On today’s show we’re talking about a single word. The problem with this single word is that it’s ambiguous.
We often think that we know the language and what it means. But the truth is unless you’re really clear on exactly what you mean, very simple words can lead you down a dead end path.
Today’s show is focused on a simple word that has four letters.
When projects run into difficulty, the culprit is often a failure in the plan.
This year, in the year 2020 with all of the global dislocations that have befallen our economies most business leaders would bristle at the notion that the plan was to blame for the difficulties being experienced. We’ve had a global pandemic. We’ve had government mandated shutdowns. We’ve been ordered by our governments not to conduct business. How can you sit on you high horse and say that the plan was to blame? I heard a business leader tell me in the past week, he said “We had a plan, and the plan couldn’t be executed.”
The Project Management Institute is the globally recognized leader in project management certification. If you’re going to be a professional project manager, you’re going to take a bunch of courses and at the end take a lengthy exam. Finally you’re a professional project manager.
The PMI has a lengthy publication called the Project Management Body of Knowledge. This document breaks down project management into 5 distinct process groups, 10 knowledge areas, and 49 distinct processes. The project plan itself has an outline of 10 chapters.
According to PMI, a plan is a formal, approved document used to guide both project execution and project control.
A plan is a deliverable. It’s a document which you can point to. It’s a noun.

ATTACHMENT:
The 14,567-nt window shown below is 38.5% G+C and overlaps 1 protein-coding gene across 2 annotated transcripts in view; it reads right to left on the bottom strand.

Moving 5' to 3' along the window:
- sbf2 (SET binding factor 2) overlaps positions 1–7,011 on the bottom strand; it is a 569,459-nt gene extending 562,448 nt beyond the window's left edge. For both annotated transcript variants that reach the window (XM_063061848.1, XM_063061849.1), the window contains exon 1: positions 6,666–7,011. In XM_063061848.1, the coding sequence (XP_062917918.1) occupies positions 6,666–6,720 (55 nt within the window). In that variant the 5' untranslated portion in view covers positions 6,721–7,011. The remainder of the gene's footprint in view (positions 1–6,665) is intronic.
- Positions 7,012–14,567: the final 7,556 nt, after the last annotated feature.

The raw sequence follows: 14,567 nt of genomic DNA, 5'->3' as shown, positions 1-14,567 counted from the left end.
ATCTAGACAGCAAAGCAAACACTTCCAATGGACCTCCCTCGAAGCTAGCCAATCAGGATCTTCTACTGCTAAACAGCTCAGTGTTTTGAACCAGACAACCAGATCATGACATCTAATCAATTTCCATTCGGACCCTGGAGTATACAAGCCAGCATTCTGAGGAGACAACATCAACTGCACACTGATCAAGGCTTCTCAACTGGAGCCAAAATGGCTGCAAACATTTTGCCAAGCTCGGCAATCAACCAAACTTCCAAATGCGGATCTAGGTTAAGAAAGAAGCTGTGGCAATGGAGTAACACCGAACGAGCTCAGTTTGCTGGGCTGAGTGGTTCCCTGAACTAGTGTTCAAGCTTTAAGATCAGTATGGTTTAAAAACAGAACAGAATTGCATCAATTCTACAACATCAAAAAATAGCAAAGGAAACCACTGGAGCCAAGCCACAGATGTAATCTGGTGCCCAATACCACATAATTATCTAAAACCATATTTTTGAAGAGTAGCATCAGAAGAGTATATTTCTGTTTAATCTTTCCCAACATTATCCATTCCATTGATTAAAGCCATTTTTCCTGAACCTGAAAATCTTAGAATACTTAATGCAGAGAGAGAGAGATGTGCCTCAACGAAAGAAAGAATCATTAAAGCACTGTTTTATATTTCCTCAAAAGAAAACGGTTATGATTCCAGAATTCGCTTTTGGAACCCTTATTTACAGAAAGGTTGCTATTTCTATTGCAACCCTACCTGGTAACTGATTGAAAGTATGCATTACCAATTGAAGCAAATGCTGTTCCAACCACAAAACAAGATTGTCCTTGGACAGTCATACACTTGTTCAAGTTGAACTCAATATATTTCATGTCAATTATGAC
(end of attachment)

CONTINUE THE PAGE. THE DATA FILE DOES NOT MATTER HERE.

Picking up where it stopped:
Therein lies the problem. When you have a plan, then the work to produce the plan is done.
When you think that the plan is a noun, you completely miss the fact that the word plan is also a verb.
A verb is an action word in most languages. You can conjugate the verb.
When you think of the plan as a noun, it often has a finite end-point. The plan is complete, it’s done. We now have a plan. We obviously don’t want to do an incomplete job of planning, no more than we want to do an incomplete job of anything. In order to achieve excellence, things need to be taken to completion.
But plans are different. Plans, despite our ideals are never done. They’re continually being pushed off track by forces. I may have a plan to sail the ship from New York to Gibraltar. I plot the course based on the direction I need to go. But there’s wind, there is current, there are local waves that can instantaneously turn the ship so that from one second to the next it’s not facing the intended direction. You have to always be adjusting course. In fact, you are almost always off course. There are a few miniscule instants in time when the ship is actually on course. The rest of the time it’s off course, trying to get back on course. Once you get out on the water, the weather you thought was going to be part of your journey changes. You may have to take a detour of 1,000 miles in order to avoid that hurricane that changed direction.
You see, in order to be useful in the real world, the word plan is a verb first and a noun second. The folks at PMI are great. But they’re academic. They’ve studied project management about as deeply as it is possible to do so.
We see a verb being more empowering than the noun.